On the train this morning, I heard an announcement I’d never heard before, despite all the joyriding I’ve done on Link Light Rail. (It was spelled out on the LED board inside the train as well.) “Do not hold the doors open. Stand clear. Holding the doors open will delay the train.” The wording was firm, I thought, but it was somewhat diminished by that friendly “Doors to my right” voice.
I’m down to a single hour of overtime per day for most of this week. I started a half-hour early and left a half-hour late today. It was a much better day, pace-wise. I had time to take it slow this morning. I saw familiar faces on NWCN that I hadn’t seen in a while. I had time to wake Phillip up before I left. I had time to wait for the next Link train, rather than climbing into the first bus that arrived – although I didn’t have to wait long. Just as I got to the Westlake Station platform, the announcement came that the next train, southbound, would be arriving in two minutes. I had time to take off my coat before I logged in this morning.
I came upon a terrific picture on the internet recently. It shows a monk meditating on a log near some water. The caption reads: “Relax. Nothing is under control.” I liked it so much that I printed it out and taped it to the wall of my cubicle. Now, if I can only follow it.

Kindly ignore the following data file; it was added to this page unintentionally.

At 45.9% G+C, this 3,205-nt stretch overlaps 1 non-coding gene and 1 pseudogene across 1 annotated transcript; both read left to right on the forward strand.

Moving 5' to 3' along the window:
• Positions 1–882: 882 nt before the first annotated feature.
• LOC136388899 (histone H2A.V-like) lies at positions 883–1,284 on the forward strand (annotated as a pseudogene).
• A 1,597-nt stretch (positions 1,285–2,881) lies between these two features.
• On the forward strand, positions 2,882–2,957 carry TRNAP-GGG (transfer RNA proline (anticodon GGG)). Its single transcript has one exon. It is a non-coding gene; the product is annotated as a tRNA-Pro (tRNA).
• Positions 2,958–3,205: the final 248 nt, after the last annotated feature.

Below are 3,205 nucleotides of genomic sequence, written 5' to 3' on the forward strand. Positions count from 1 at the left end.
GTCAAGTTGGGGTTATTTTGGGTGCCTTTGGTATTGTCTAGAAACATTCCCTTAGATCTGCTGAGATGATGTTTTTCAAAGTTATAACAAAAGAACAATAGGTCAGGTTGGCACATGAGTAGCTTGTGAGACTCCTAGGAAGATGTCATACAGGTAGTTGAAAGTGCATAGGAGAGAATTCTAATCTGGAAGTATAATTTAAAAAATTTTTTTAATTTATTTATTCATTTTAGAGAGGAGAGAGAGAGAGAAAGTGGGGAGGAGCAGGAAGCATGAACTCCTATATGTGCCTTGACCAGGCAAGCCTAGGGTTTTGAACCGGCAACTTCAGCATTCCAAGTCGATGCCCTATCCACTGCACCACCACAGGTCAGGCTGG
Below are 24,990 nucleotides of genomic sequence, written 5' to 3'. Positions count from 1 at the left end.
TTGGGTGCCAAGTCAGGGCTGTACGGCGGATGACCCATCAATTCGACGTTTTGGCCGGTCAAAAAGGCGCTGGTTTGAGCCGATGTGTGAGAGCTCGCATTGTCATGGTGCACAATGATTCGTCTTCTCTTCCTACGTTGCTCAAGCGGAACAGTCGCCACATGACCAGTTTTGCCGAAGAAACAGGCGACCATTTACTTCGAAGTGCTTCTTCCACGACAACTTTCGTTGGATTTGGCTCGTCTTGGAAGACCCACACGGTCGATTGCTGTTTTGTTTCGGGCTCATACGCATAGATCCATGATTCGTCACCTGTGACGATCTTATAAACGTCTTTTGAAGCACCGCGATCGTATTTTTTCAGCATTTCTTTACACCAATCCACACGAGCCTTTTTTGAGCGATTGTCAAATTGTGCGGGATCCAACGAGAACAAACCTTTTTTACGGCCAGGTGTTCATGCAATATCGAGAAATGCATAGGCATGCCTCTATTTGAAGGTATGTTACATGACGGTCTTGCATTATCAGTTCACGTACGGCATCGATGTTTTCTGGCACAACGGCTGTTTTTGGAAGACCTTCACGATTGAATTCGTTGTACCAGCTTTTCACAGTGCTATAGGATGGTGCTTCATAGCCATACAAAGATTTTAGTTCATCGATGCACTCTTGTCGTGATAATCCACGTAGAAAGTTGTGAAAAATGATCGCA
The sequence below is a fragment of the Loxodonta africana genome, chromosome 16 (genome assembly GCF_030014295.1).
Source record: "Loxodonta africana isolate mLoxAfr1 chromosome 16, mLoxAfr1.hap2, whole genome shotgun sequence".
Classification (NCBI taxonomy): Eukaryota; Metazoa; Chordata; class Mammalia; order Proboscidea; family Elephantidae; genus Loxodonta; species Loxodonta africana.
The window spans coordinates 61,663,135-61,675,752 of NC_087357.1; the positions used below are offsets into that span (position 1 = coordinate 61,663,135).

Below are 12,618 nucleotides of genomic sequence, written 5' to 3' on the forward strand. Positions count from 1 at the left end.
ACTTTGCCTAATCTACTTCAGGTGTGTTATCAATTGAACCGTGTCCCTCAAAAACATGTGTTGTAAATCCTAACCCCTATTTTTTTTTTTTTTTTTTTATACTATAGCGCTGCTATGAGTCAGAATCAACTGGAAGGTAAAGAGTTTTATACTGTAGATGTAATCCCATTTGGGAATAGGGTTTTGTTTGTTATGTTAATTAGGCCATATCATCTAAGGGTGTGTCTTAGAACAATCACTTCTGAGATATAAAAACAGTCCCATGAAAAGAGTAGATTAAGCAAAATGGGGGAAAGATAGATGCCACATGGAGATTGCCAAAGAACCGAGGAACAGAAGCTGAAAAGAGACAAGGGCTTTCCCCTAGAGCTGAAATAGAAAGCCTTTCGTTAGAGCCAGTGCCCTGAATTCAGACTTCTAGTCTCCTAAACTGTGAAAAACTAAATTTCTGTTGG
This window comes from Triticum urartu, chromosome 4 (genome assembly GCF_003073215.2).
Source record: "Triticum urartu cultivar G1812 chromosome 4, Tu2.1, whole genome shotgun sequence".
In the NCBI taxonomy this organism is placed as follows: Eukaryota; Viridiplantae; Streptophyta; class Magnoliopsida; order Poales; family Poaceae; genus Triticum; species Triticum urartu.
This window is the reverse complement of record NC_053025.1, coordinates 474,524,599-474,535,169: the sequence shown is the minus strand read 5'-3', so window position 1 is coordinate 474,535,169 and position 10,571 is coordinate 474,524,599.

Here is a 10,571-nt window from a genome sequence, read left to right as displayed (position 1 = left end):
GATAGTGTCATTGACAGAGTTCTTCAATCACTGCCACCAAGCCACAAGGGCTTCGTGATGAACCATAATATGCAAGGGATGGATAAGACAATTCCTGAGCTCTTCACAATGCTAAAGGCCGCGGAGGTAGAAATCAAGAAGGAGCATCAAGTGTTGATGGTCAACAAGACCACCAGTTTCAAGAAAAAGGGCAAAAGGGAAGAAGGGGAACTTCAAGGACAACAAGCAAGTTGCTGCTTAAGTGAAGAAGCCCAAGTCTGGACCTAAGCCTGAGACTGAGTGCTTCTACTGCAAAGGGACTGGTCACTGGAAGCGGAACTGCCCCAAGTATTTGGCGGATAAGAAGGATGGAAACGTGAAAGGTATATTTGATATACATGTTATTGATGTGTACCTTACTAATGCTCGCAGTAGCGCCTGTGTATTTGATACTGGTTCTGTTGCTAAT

I commented to Phillip, this past weekend, that I’m impressed by how well the construction on Summit Avenue is coordinating with the route 47 buses. I told him there have been evenings when there has been a crane moving a steel plate, completely blocking the street, and it seems like the bus would be stuck. But as soon as the bus approaches, the crane moves over just enough for the bus to get through, and the flagger flags us through, with only a slight delay.
Things didn’t work out so well this evening. A piece of fencing was sticking out into the street (I assume to let some equipment in or out of the construction site) and a worker was tugging at the fence, trying to get it out of the street. The fence just wouldn’t budge. Our bus driver eventually opened the doors and let anyone exit who didn’t want to wait. I was close enough to home that I exited and walked the rest of the way. The construction crew has been doing such a good job coordinating with the buses that a stubborn fence is forgiven.